The dissolution of the 2M alliance between MSC and Maersk in 2025 could lead to challenges in shipping rates, according to John Fossey of Drewry Shipping Consultants. With an excess of capacity and limited freight, carriers may prioritize market share over price discipline. The supply of shipping capacity is projected to exceed demand from 2022 onward, with growth rates of 0.5% in 2022 and 2.6% and 2.9% in 2024-25. However, demand is expected to outperform capacity growth only in 2021. Drewry has revised its forecast for global container movements, now predicting 935 million TEU by 2035 instead of surpassing 1 billion TEU in 2027.
Although MSC and Maersk are pursuing independent services, they are still cooperating with each other. They have enough vessels to operate three loops each on the Asia to North Europe route. Stefan Verberckmoes of Alphaliner believes that shippers do not require daily sailings from Shanghai, Yantian, and Ningbo, but three a week would be sufficient. Additionally, around 30% of the existing fleet will need to slow steam to comply with stricter carbon intensity regulations, reducing effective capacity by approximately 7%. Congestion at container storage depots and a shortage of maintenance and repair engineers are further challenges for the industry.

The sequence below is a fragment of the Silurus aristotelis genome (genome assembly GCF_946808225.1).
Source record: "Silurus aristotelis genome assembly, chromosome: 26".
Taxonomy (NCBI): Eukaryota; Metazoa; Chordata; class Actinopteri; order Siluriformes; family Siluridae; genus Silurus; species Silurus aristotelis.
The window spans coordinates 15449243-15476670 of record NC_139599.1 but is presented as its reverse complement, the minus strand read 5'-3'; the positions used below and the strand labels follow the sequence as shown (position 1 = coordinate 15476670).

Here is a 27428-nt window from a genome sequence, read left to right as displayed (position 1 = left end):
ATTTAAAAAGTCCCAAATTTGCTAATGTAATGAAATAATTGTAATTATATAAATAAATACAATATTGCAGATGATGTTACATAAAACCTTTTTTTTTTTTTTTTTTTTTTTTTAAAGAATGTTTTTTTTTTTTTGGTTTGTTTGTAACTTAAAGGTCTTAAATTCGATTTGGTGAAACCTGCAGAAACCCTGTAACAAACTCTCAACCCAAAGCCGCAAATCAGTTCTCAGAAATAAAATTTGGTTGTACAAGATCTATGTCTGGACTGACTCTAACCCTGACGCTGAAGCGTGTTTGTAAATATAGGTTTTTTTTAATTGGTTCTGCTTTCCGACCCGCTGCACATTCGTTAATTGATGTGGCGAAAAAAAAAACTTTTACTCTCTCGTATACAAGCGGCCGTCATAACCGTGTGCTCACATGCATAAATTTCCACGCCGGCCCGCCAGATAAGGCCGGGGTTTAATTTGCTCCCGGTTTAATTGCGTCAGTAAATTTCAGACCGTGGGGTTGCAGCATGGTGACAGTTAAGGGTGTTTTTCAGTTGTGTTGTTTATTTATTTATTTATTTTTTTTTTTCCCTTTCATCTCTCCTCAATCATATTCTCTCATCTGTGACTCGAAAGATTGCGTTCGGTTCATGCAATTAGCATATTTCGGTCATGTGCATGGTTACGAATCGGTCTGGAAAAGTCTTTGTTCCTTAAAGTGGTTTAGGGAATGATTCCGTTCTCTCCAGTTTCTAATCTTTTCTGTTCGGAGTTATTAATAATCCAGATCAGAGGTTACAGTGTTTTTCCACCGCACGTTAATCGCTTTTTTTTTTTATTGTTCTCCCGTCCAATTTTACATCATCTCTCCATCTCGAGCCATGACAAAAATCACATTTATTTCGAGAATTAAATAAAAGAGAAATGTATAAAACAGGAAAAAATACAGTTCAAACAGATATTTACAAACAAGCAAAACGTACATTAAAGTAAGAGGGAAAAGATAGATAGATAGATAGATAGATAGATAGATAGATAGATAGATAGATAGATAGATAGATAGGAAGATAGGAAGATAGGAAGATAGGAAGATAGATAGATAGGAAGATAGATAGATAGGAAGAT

Overall, the dissolution of the 2M alliance could lead to lower shipping rates due to excess capacity and limited freight. The supply of shipping capacity is projected to exceed demand from 2022 onward, with only 2021 seeing demand outperforming capacity growth. Drewry has revised its forecast for global container movements, predicting a lower number of TEU by 2035. Despite the split, MSC and Maersk are still cooperating and exploring new vessel sharing agreements. However, challenges such as congestion at container storage depots and a shortage of maintenance and repair engineers are emerging in the industry.